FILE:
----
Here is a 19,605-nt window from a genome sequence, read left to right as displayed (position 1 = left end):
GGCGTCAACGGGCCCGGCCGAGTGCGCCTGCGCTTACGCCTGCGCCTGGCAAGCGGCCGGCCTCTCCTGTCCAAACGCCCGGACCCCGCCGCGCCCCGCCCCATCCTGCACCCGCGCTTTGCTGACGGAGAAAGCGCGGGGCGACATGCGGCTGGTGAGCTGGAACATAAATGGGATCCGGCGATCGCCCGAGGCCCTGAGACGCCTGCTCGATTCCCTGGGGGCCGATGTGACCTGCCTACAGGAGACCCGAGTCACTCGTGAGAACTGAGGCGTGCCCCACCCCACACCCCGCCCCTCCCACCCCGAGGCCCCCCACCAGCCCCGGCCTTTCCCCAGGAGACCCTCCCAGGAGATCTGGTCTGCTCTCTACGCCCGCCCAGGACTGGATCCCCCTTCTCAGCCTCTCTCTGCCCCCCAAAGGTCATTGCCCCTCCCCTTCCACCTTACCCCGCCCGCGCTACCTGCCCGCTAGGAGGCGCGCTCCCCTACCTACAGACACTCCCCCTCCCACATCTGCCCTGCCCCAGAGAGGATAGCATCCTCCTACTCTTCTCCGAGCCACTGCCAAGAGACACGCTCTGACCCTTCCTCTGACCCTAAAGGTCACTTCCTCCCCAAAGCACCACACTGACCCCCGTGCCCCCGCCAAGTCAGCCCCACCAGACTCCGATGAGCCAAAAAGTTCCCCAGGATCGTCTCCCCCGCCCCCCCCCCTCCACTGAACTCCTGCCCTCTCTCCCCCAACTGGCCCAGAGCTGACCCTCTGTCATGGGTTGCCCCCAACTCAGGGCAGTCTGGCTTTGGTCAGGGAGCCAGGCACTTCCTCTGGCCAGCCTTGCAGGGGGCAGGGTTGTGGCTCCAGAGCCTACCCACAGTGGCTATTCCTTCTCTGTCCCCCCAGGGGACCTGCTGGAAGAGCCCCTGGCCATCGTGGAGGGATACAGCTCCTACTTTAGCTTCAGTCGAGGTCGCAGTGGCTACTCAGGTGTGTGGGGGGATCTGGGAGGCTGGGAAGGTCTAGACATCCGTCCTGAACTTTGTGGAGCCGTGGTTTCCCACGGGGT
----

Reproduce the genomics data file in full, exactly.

Here is a 19,605-nt window from a genome sequence, read left to right as displayed (position 1 = left end):
GGCGTCAACGGGCCCGGCCGAGTGCGCCTGCGCTTACGCCTGCGCCTGGCAAGCGGCCGGCCTCTCCTGTCCAAACGCCCGGACCCCGCCGCGCCCCGCCCCATCCTGCACCCGCGCTTTGCTGACGGAGAAAGCGCGGGGCGACATGCGGCTGGTGAGCTGGAACATAAATGGGATCCGGCGATCGCCCGAGGCCCTGAGACGCCTGCTCGATTCCCTGGGGGCCGATGTGACCTGCCTACAGGAGACCCGAGTCACTCGTGAGAACTGAGGCGTGCCCCACCCCACACCCCGCCCCTCCCACCCCGAGGCCCCCCACCAGCCCCGGCCTTTCCCCAGGAGACCCTCCCAGGAGATCTGGTCTGCTCTCTACGCCCGCCCAGGACTGGATCCCCCTTCTCAGCCTCTCTCTGCCCCCCAAAGGTCATTGCCCCTCCCCTTCCACCTTACCCCGCCCGCGCTACCTGCCCGCTAGGAGGCGCGCTCCCCTACCTACAGACACTCCCCCTCCCACATCTGCCCTGCCCCAGAGAGGATAGCATCCTCCTACTCTTCTCCGAGCCACTGCCAAGAGACACGCTCTGACCCTTCCTCTGACCCTAAAGGTCACTTCCTCCCCAAAGCACCACACTGACCCCCGTGCCCCCGCCAAGTCAGCCCCACCAGACTCCGATGAGCCAAAAAGTTCCCCAGGATCGTCTCCCCCGCCCCCCCCCCTCCACTGAACTCCTGCCCTCTCTCCCCCAACTGGCCCAGAGCTGACCCTCTGTCATGGGTTGCCCCCAACTCAGGGCAGTCTGGCTTTGGTCAGGGAGCCAGGCACTTCCTCTGGCCAGCCTTGCAGGGGGCAGGGTTGTGGCTCCAGAGCCTACCCACAGTGGCTATTCCTTCTCTGTCCCCCCAGGGGACCTGCTGGAAGAGCCCCTGGCCATCGTGGAGGGATACAGCTCCTACTTTAGCTTCAGTCGAGGTCGCAGTGGCTACTCAGGTGTGTGGGGGGATCTGGGAGGCTGGGAAGGTCTAGACATCCGTCCTGAACTTTGTGGAGCCGTGGTTTCCCACGGGGT